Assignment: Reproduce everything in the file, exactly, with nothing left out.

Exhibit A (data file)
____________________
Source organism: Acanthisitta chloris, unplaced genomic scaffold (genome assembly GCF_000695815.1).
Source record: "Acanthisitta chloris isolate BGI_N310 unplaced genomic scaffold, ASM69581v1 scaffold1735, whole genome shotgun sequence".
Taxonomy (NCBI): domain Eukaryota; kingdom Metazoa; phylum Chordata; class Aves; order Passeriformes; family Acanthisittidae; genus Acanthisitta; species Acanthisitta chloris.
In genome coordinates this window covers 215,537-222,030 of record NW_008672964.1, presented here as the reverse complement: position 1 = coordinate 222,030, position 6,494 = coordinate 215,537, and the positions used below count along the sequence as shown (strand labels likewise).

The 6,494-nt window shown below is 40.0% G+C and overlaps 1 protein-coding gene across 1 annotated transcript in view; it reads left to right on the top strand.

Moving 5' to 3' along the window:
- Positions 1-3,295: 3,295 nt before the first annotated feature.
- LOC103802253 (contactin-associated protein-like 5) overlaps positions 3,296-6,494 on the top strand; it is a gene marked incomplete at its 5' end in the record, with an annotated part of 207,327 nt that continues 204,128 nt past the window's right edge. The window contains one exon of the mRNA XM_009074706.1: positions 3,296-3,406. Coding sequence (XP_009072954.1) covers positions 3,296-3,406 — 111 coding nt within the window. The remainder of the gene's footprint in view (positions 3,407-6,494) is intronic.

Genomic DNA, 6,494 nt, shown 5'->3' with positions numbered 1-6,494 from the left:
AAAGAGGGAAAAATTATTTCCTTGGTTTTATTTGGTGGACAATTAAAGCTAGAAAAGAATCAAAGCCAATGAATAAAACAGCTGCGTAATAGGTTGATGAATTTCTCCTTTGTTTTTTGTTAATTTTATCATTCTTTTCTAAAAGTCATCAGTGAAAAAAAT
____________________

Source organism: Acanthisitta chloris, unplaced genomic scaffold (genome assembly GCF_000695815.1).
Source record: "Acanthisitta chloris isolate BGI_N310 unplaced genomic scaffold, ASM69581v1 scaffold1735, whole genome shotgun sequence".
Taxonomy (NCBI): domain Eukaryota; kingdom Metazoa; phylum Chordata; class Aves; order Passeriformes; family Acanthisittidae; genus Acanthisitta; species Acanthisitta chloris.
In genome coordinates this window covers 215,537-222,030 of record NW_008672964.1, presented here as the reverse complement: position 1 = coordinate 222,030, position 6,494 = coordinate 215,537, and the positions used below count along the sequence as shown (strand labels likewise).

The 6,494-nt window shown below is 40.0% G+C and overlaps 1 protein-coding gene across 1 annotated transcript in view; it reads left to right on the top strand.

Moving 5' to 3' along the window:
- Positions 1-3,295: 3,295 nt before the first annotated feature.
- LOC103802253 (contactin-associated protein-like 5) overlaps positions 3,296-6,494 on the top strand; it is a gene marked incomplete at its 5' end in the record, with an annotated part of 207,327 nt that continues 204,128 nt past the window's right edge. The window contains one exon of the mRNA XM_009074706.1: positions 3,296-3,406. Coding sequence (XP_009072954.1) covers positions 3,296-3,406 — 111 coding nt within the window. The remainder of the gene's footprint in view (positions 3,407-6,494) is intronic.

Genomic DNA, 6,494 nt, shown 5'->3' with positions numbered 1-6,494 from the left:
AAAGAGGGAAAAATTATTTCCTTGGTTTTATTTGGTGGACAATTAAAGCTAGAAAAGAATCAAAGCCAATGAATAAAACAGCTGCGTAATAGGTTGATGAATTTCTCCTTTGTTTTTTGTTAATTTTATCATTCTTTTCTAAAAGTCATCAGTGAAAAAAAT